There are nearly 5,000 homeless individuals residing in San Jose in places not fit for human habitation. They live along creeks, in vehicles, and on our streets. I’m sure you’ve seen homeless people around our shopping centers and even next to freeways. In Santa Clara County, 30 percent of the homeless population remains chronically homeless. In a region of such high wealth, it is disgraceful that people are living in such unsafe and unsanitary conditions.
The homeless are suffering. Most have mental health or addiction problems. But, the general population is paying a heavy price too. Emergency medical care, temporary shelter, and encampment removals are costly to local governments. It is estimated to cost around $60,000 each year to care for a chronically homeless individual, nearly four times the $16,000 cost of providing permanent housing. And with all the services to the homeless, they are still unhoused!
The city and county are working on a solution called Housing First — a core concept of a national movement to end homelessness. It has been tested and proven that only by first securing safe, decent and permanent housing, can homeless individuals begin to turn their lives around. If they have to wait in line for a shelter bed, or worse, sleep outside, how can they possibly look for a job? Of course many are seriously disabled, physically or mentally, and may need to be supported their entire lives. Tolerating homeless encampments is not the answer — not in this day and age, and not in this city.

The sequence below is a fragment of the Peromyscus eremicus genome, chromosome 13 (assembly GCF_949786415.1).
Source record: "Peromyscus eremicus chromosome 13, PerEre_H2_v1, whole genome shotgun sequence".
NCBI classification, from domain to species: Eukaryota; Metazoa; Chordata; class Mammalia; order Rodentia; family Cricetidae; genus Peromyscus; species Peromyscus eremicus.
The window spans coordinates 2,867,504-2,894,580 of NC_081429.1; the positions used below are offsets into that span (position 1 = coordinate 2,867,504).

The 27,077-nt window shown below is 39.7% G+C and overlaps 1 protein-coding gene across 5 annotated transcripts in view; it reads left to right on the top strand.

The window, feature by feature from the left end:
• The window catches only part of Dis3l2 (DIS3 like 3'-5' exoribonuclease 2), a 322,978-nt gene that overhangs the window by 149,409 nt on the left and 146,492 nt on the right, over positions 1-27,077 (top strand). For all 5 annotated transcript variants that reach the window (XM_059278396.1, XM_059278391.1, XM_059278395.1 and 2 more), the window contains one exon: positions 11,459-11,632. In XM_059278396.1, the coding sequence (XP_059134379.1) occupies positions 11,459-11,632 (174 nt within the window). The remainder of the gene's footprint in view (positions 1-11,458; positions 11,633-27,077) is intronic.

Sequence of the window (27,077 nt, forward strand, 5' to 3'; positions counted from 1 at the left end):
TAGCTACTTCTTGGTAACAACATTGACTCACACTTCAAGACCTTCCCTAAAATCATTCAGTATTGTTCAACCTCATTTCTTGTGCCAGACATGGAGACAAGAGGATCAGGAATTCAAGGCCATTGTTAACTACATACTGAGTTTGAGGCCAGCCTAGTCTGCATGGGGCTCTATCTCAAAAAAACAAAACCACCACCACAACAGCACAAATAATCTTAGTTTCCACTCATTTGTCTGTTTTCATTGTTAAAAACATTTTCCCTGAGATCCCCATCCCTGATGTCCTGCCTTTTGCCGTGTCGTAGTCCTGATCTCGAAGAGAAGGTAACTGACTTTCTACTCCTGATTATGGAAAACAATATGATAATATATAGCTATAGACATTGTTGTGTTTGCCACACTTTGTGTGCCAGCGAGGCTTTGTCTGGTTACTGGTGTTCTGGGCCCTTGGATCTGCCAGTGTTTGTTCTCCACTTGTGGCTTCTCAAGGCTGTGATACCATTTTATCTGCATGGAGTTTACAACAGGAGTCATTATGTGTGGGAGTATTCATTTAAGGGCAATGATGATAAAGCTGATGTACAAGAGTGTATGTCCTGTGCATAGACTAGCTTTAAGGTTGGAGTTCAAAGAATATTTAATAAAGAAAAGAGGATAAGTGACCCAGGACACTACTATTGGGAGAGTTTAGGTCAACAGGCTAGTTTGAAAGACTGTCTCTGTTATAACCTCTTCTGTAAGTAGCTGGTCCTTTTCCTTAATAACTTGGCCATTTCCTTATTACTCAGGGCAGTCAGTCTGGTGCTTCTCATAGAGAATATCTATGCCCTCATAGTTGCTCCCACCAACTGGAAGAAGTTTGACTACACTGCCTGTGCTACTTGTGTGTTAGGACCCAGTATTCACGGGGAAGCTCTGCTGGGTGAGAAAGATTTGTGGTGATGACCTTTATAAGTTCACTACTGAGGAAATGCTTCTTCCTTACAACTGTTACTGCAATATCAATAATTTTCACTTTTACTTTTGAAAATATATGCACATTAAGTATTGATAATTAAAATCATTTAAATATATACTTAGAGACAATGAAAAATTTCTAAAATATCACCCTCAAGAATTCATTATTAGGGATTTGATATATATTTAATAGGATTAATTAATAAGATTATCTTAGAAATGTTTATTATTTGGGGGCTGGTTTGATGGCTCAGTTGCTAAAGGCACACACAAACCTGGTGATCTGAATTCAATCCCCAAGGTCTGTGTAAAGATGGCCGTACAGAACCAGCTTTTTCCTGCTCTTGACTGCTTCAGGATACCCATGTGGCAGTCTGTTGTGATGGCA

Both Mayor Sam Liccardo and county Supervisor Dave Cortese have made ending homelessness one of their top priorities. They support Destination: Home, a countywide partnership based on Housing First. As part of its Housing 1000 campaign, Destination: Home was able to secure housing for 715 individuals in Santa Clara County, with 81 percent of those individuals remaining housed after one year. With the continuing support of community partners, Destination: Home plans to build 6,000 more housing units by 2020.
If you see a homeless encampment, call the San Jose Homeless Helpline at (408) 510-7600 or email email@example.com. An outreach team member will visit the encampment to gather information and establish a plan for each location. While the outreach workers, in many cases, cannot forcibly remove the individuals, they can offer them with housing and counseling resources.
Many people, including the mayor and council, are working hard to find solutions to the very complex and tragic problem of homelessness. Now that the economy is recovering from the severe recession, I am hopeful that homelessness in our city will be greatly reduced if not ended altogether.